Date of Degree


Document Type


Degree Name



Urban Education


Konstantinos Alexakos

Committee Members

Kenneth Tobin

Beth Ferholt

Subject Categories



autoethnography, emotions, education, teacher | researcher, heuristics


The essential focus of this dissertation is the exploration of emotions in response to stressors that may emerge as preservice teachers interact in teaching and learning spaces. My experiences as a teacher and teacher-educator | researcher have influenced an interest in presenting autoethnographical studies. In each autoethnography, I explicate my personal journey in exploring emotional responses with preservice teachers during teacher preparation courses.

I describe this work as an autoethnography for two reasons. First, to avoid the false claim that my research is an objective approach to investigating emotions. Second, to illuminate the intra- and interpersonal dialectic that is embedded in teacher-educator | research. More specifically, the methods and methodologies included throughout my teacher-educator | research are based on how I continuously interpret and reinterpret my past and present emotional experiences and transform practices in relation to the preservice teachers and research colleagues I interact with.

Throughout this research, I (teacher-educator | researcher) observe what is happening and why through analyzing video-recorded discussions and excerpts from participants’ (preservice teachers and I) heuristic responses and free writes. Heuristics and free writes serve as reflexive self-reporting tools that provide opportunities for both preservice teachers and myself to become more aware of and navigate our emotional responses during interactions within teaching and learning spaces. What is happening and why it is happening, are then analyzed through my interpretations of a bricolage of theoretical frameworks. Interactions with research colleagues throughout the doctoral program and the preservice teachers I work with also influenced my analysis. Concomitantly, the authentic inquiry framework is ingrained in my analysis. I constantly refine the research based on my interactions to benefit the needs and interests of all participants involved in the research.

My research is narrated through six distinct chapters that formulate my dissertation. Each chapter reveals a part of my journey as a teacher-educator | researcher. Chapter One and Six of this dissertation provides the reader with insight into how I view the world (ontology); how knowledge is defined based on the influences of my interactions within the world (epistemology) and the shifts in practices made based on what I value (axiology) in teaching and learning. Chapter Two focuses on my beginning theoretical understandings of engaging in teacher research. Chapter Three illuminates a hermeneutic phenomenological approach to engaging in teacher-educator | research. A description of what was noticed while exploring emotional responses in connection to math teaching and learning, and how preservice teachers and I investigate why it is happening is provided. Chapter Four is an account of how I navigated my emotional responses and the responses of others while inviting two preservice teachers into a small group discussion about heuristics. Chapter Five features an exploration of how preservice teachers and I developed our own understandings of empathy and how we expressed empathy to the self and others in teaching and learning spaces. Embedded in each chapter is the exploration of critical issues, such as power relations and stigmas that are navigated during interactions in the college classroom as well as through self-reflections from the teacher-educator and preservice teachers.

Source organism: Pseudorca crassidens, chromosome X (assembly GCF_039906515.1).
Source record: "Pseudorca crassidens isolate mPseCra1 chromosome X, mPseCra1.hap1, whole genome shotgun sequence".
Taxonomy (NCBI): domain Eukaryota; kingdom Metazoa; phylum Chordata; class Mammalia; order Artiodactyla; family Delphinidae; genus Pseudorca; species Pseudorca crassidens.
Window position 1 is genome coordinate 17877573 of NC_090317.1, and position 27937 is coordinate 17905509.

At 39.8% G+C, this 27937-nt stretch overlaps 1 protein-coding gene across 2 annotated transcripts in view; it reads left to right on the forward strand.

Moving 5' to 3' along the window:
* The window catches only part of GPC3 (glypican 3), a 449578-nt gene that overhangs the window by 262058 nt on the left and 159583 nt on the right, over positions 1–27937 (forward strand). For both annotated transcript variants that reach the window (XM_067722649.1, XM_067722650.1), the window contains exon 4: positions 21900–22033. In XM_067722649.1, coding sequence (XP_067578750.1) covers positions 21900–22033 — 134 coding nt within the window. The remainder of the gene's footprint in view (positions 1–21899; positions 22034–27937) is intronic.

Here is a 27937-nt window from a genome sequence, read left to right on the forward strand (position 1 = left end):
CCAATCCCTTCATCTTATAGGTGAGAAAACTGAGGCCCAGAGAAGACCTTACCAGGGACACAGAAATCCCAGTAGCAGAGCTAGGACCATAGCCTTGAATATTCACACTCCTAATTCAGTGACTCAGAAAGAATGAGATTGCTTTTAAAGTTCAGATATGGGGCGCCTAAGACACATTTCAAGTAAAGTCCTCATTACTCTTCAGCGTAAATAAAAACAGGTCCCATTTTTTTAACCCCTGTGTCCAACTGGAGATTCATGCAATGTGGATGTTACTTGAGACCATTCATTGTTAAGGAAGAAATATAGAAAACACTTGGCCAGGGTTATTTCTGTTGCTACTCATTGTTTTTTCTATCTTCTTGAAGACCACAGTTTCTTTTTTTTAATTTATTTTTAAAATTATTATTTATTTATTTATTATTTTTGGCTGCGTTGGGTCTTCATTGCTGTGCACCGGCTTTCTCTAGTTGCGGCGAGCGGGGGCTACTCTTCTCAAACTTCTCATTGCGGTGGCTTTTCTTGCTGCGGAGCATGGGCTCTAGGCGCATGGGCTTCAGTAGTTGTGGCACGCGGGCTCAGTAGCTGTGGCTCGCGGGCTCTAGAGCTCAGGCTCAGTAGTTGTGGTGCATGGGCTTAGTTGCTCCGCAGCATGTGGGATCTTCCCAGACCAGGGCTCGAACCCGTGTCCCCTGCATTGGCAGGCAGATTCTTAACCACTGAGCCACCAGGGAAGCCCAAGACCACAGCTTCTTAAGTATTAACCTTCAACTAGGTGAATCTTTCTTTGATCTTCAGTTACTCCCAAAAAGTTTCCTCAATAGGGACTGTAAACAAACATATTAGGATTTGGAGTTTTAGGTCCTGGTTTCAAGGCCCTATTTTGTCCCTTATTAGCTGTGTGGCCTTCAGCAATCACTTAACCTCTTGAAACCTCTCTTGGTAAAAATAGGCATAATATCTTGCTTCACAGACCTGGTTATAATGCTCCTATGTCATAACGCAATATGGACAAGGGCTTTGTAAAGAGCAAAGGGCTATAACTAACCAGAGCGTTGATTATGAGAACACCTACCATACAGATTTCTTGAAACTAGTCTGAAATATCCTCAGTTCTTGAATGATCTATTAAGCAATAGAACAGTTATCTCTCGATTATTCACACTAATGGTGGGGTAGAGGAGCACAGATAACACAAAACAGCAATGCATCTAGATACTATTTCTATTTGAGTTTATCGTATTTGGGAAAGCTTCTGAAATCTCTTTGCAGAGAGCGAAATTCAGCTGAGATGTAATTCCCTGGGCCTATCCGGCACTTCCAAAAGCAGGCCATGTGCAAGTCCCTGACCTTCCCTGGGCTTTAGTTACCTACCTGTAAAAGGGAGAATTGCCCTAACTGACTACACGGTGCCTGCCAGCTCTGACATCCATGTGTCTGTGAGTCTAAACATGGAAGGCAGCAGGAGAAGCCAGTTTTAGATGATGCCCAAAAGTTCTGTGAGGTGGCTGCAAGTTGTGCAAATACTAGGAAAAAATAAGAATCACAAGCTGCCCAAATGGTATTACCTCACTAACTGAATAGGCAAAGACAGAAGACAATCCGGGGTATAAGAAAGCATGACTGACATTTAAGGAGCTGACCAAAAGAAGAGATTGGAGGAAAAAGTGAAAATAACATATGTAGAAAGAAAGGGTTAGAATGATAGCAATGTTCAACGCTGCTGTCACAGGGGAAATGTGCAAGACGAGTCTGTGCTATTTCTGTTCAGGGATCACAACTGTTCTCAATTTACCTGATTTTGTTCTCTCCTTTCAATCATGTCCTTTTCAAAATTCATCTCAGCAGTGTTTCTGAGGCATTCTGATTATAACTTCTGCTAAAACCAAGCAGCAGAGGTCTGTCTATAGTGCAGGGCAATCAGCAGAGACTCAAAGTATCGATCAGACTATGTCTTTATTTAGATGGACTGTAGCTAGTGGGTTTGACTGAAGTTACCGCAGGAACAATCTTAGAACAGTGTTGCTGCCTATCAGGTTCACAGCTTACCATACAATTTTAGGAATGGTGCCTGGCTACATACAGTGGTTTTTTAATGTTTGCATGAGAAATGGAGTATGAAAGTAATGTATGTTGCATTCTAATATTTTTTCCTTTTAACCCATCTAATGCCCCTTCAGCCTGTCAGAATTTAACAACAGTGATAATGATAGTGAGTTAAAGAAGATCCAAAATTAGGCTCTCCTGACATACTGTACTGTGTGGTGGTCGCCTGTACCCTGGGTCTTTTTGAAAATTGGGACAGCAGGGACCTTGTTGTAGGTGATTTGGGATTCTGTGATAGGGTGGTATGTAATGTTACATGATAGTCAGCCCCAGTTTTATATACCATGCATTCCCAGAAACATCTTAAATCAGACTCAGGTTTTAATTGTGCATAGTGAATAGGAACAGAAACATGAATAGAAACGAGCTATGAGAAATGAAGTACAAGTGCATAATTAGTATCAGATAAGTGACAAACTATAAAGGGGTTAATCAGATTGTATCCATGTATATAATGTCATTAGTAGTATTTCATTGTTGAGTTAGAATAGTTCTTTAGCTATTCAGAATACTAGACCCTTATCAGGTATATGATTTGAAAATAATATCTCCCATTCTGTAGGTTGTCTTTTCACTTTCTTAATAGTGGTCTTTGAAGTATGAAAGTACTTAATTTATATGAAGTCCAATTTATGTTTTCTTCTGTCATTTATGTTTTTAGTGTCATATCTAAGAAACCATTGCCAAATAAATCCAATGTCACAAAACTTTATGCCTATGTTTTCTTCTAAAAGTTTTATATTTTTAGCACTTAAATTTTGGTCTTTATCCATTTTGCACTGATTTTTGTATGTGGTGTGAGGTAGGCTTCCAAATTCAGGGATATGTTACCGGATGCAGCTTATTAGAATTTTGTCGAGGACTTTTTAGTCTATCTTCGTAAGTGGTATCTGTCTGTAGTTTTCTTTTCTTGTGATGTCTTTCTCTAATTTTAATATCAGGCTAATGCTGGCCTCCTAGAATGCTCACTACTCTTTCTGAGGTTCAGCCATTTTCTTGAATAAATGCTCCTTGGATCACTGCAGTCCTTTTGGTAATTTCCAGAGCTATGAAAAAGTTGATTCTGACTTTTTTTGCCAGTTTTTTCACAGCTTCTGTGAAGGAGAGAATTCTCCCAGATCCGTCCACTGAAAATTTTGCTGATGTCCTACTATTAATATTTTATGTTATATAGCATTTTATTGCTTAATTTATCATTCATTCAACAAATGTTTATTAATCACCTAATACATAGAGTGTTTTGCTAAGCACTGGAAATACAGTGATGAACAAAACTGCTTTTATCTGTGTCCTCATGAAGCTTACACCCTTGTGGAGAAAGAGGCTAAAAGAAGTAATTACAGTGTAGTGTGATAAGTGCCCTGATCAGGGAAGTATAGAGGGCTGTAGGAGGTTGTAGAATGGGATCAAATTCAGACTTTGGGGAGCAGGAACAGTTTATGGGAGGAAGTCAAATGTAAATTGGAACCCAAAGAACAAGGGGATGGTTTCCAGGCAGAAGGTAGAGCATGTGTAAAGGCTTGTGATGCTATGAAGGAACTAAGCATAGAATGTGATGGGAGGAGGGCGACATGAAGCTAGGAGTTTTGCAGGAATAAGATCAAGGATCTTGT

Lastly, I hope that reading each chapter of the dissertation will serve as a heuristic as well. Readers are encouraged to become more aware of and transform, if necessary, some of their own emotional experiences while reading these brief narratives from pre-service teachers and the teacher-educator. Readers will find some chapters more or less salient to their practices, based on their experiences and values. Nevertheless, sharing the explorations preservice teachers and I engaged in, reveals the importance of taking a closer look at the impact emotional experiences have on teaching and learning.

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